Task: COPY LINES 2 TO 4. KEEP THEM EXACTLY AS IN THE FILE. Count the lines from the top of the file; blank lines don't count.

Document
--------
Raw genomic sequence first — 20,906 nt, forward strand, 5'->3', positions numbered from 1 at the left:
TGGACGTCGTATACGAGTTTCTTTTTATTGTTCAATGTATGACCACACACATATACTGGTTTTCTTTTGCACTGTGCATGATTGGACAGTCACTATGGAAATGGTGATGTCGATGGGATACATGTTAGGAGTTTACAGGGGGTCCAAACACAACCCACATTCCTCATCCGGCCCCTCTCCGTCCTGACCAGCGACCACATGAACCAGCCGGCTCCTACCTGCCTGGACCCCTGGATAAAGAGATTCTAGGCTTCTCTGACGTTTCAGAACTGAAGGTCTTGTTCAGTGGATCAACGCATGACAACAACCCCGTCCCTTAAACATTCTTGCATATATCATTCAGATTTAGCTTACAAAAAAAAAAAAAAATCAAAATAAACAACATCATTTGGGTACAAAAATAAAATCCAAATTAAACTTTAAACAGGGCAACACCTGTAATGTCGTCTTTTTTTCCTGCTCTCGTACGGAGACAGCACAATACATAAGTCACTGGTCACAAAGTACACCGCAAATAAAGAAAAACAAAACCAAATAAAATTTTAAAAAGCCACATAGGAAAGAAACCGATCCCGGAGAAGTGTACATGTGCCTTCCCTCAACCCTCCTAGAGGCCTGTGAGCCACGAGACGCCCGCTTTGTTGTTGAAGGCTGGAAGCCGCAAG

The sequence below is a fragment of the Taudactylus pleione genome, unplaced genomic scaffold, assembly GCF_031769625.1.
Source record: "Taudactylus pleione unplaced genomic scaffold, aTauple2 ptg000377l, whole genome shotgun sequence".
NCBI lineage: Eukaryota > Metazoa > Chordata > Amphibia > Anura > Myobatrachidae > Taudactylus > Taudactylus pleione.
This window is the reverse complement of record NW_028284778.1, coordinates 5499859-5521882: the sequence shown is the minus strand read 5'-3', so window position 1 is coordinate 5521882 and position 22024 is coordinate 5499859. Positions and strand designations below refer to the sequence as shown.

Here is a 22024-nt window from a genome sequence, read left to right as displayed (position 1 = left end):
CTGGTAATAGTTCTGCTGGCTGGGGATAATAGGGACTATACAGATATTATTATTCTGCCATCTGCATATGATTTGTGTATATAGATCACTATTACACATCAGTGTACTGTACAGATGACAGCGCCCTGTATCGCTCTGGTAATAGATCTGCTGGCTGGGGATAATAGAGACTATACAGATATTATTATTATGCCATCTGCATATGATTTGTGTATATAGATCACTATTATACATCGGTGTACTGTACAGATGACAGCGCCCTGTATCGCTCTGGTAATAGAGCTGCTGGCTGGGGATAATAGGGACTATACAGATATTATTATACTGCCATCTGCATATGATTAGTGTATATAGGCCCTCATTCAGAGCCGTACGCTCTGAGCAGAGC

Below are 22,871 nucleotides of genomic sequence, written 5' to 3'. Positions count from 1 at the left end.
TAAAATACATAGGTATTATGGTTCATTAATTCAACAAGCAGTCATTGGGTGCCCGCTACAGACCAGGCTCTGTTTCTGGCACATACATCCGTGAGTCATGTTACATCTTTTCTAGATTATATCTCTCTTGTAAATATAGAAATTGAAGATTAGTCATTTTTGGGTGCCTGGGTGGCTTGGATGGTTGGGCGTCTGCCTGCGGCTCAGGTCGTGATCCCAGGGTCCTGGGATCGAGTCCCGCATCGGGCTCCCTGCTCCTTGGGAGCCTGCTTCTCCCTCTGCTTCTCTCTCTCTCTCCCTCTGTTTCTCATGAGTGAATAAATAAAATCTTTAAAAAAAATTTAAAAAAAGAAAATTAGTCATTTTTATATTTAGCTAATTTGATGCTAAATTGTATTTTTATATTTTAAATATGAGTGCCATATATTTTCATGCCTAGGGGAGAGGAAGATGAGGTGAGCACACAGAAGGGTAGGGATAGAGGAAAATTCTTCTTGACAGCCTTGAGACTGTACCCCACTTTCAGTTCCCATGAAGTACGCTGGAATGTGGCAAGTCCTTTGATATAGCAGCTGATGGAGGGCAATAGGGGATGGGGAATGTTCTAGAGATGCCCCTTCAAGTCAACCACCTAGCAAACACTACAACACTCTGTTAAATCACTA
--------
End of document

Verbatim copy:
TGGACGTCGTATACGAGTTTCTTTTTATTGTTCAATGTATGACCACACACATATACTGGTTTTCTTTTGCACTGTGCATGATTGGACAGTCACTATGGAAATGGTGATGTCGATGGGATACATGTTAGGAGTTTACAGGGGGTCCAAACACAACCCACATTCCTCATCCGGCCCCTCTCCGTCCTGACCAGCGACCACATGAACCAGCCGGCTCCTACCTGCCTGGACCCCTGGATAAAGAGATTCTAGGCTTCTCTGACGTTTCAGAACTGAAGGTCTTGTTCAGTGGATCAACGCATGACAACAACCCCGTCCCTTAAACATTCTTGCATATATCATTCAGATTTAGCTTACAAAAAAAAAAAAAAATCAAAATAAACAACATCATTTGGGTACAAAAATAAAATCCAAATTAAACTTTAAACAGGGCAACACCTGTAATGTCGTCTTTTTTTCCTGCTCTCGTACGGAGACAGCACAATACATAAGTCACTGGTCACAAAGTACACCGCAAATAAAGAAAAACAAAACCAAATAAAATTTTAAAAAGCCACATAGGAAAGAAACCGATCCCGGAGAAGTGTACATGTGCCTTCCCTCAACCCTCCTAGAGGCCTGTGAGCCACGAGACGCCCGCTTTGTTGTTGAAGGCTGGAAGCCGCAAG

The sequence below is a fragment of the Taudactylus pleione genome, unplaced genomic scaffold, assembly GCF_031769625.1.
Source record: "Taudactylus pleione unplaced genomic scaffold, aTauple2 ptg000377l, whole genome shotgun sequence".